I have a Nikon coolpix camera and it has been excellent. There is only one I can see at a possibly affordable price here, the Nikon Coolpix L31 . This one is on the UK site looks like a returned-re-issued item but will serve as a guide if nothing else. Takes AA batteries so I always carry a full spare set but they do last well and no need to be tied to a charger. I bought a carry case with a pouch for batteries. The camera needs an SD card so check whether there is one included or you need to buy a couple, and the correct size. Some cameras cannot cope with overlarge cards.
 
Donation to the Forum
A donation to this forum helps it continue to exists and also removes all ads for you.
Spanish Advent Calendar
25 days of activities, games, puzzles and more to help you learn Spanish.

QuailHiker

Member
Time of past OR future Camino
Camino Frances (2016)
Camino del Norte y Primitivo (2018)
I carry a Canon SX 620 in addition to my phone. The Canon has a long optical zoom lens, which comes in handy and the phone can't match. Not sure of your budget, but it retails for just over $300.
 

DyanTX

DyanTX
Time of past OR future Camino
CF Sept 22 - Nov 3, 2016
I have a Panasonic Lumix purchased in 2016. Great zoom. Battery rechargeable and lasts a couple days. Weighs 8 ounces. Carried it in my waist pack for easy access. Wifi capable to send photos to phone for posting or use cord to transfer. Carried it on my Camino as phone pics just don't do it for me. Mainly due to lack of good zoom. It was less than $300 USD.
 

JordonOzero

New Member
Time of past OR future Camino
CF x 3
Interested to know what you foresee manual control used for. I ask because in my experience manual controls have allowed me to have long shutter speeds to capture silky moving water, clouds, etc, to bring in more light in dark times like sunrise/sunset, Cathedral interiors, etc, or to create very shallow (portraits) or deep (landscapes) DOF. While I’m guilty of carrying a full-frame DSLR on a couple of Caminos, I have recently started using several apps on my iPhone that allow a version of each of the preceding functions, specifically Slow Shutter, Even Longer, ProCamera and Adobe Lightroom. I will admit I was pleasantly surprised at how well they work with the newer iPhones although no single app was sufficient in itself. That said, each app was only a few dollars so comparing that to the cost of a new camera it wasn’t so bad. I’ve been carrying a small gorillapod tripod and it pairs very well and allows the very long shutter speeds. I’m not 100% convinced this will be my kit next time out but with good photos and great videos, I’m certainly leaning that way and it may be a consideration for your quest too. Good luck.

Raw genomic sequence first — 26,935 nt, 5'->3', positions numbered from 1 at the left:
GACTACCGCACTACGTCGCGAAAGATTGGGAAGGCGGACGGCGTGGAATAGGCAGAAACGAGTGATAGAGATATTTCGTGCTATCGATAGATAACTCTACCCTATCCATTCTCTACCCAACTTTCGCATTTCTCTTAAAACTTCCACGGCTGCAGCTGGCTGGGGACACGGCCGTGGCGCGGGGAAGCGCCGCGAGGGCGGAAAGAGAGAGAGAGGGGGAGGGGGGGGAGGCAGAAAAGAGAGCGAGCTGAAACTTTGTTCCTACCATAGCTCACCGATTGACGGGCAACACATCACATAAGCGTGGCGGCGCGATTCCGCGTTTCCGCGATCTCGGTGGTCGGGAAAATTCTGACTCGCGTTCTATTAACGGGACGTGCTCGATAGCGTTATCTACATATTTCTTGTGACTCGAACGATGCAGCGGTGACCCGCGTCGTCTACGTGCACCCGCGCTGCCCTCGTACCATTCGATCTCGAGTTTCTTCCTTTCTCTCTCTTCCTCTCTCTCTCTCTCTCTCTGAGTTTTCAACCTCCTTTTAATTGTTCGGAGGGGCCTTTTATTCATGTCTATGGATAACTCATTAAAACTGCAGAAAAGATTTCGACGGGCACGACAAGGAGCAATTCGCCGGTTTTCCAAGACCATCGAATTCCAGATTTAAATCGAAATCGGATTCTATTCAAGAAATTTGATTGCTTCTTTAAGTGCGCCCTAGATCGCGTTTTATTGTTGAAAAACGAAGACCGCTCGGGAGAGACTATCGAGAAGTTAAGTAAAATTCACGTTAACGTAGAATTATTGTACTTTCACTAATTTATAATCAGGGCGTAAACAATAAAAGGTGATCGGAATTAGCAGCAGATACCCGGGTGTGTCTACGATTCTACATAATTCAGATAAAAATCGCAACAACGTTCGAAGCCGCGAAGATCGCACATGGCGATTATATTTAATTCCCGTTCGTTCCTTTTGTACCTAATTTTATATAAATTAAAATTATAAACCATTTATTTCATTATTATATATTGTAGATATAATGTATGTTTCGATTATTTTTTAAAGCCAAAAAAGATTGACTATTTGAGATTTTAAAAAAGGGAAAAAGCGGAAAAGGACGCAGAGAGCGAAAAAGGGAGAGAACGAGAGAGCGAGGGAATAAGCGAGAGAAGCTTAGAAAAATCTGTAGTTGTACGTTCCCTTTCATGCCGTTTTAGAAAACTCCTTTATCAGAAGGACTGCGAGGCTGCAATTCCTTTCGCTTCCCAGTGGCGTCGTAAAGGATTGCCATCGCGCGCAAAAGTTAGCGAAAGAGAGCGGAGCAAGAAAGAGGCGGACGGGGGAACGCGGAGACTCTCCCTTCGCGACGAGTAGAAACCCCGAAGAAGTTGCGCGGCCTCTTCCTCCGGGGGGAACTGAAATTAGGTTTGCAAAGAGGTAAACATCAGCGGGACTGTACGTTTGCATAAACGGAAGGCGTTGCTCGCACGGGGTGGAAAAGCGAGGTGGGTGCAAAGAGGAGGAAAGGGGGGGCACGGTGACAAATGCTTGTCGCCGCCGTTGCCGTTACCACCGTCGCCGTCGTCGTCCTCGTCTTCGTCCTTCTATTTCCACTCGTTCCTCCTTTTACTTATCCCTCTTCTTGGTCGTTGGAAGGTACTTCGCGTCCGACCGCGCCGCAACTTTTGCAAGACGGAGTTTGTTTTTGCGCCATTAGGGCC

Tim-F

New Member
Time of past OR future Camino
Camino Frances (2022)
There's a range of Sony RX100s. I have a Mark 1, which is still a good camera. I think you could probably get a good used one for less than £150.

The latest is the Mark 7, which would set you back over £1000 new. Eek!

They are small but very capable. Good manual control and large sensor (compared with other compacts). The later ones have a pop-up viewfinder.

I took mine of the CF this year, and didn't regret it.
 
How to Successfully Prepare for Your Camino
The focus is on reducing the risk of failure through being well prepared. 2nd ed.
Pocket guide that pack a punch
1.4 oz (40g) pocket guides with gems of wisdom to ponder during and after your Camino

Dalieb

New Member
Time of past OR future Camino
Spring 2019
Sidestepping the to-bring-or-not-to-bring-a-camera debate for the time being, does anyone have recommendations for an inexpensive small digital camera (used/refurb is fine) which has manual function and won't break the bank? Being able to afford and/or operate one will be the first tipping point. Thanks!
I am a professional photographer and I took a Sony VR 100 with me when I did the Camino Frances in 2019. It worked as good as my high dollar, large and heavy pro cameras. It fits in the palm of your hand, and I used it on "auto" mode and it made over 3000 excellent photos. Great compact camera.
 

Jeff Crawley

Veteran Member
Time of past OR future Camino
A "Tourigrino" trip once Covid has passed, so 2023
I am a professional photographer and I took a Sony VR 100 with me when I did the Camino Frances in 2019. It worked as good as my high dollar, large and heavy pro cameras. It fits in the palm of your hand, and I used it on "auto" mode and it made over 3000 excellent photos. Great compact camera.
Sony VR 100?
 

Bogong

Active Member
Time of past OR future Camino
First, March 2014
I recently purchased a 10 year old Lumix TZ7 for 10% of the former retail price (about $40). It's has enough technology and its a Leica lens. Couple of examples. I have a Canon EOS DSLR but the Lumix is so light and useable, it's the one I prefer for travel.

As is usual with technical products, purchasing second-hand quality pays off
I bought a Lumix on sale in Burgos when my other camera died due to the wet. Excellent honest salesman. He compared the specs with the updated model and said no, buy the superseded one.

Back in Oz some time later I noticed a mate on a car club run had the same Lumix. He and his wife bought it on a trip when they forgot to take their expensive Nikon. When they got home the Nikon was chucked in a back drawer.

On outings now I generally use my iPhone. More convenient to carry. But the quality of the photos and its versatility nowhere near match the Lumix.

De colores

Bogong
 

hunsta

Active Member
Time of past OR future Camino
Camino Frances May 2015
Camino Portuguese May 2023
I still say the one thing that weighs it up for me is the fact that, unless you have an older compact that takes disposable batteries. You stuck with another device to leave charging somewhere.
 

ken2116

Member
Time of past OR future Camino
Someday. But have hiked the Sierra and the Pyrenees.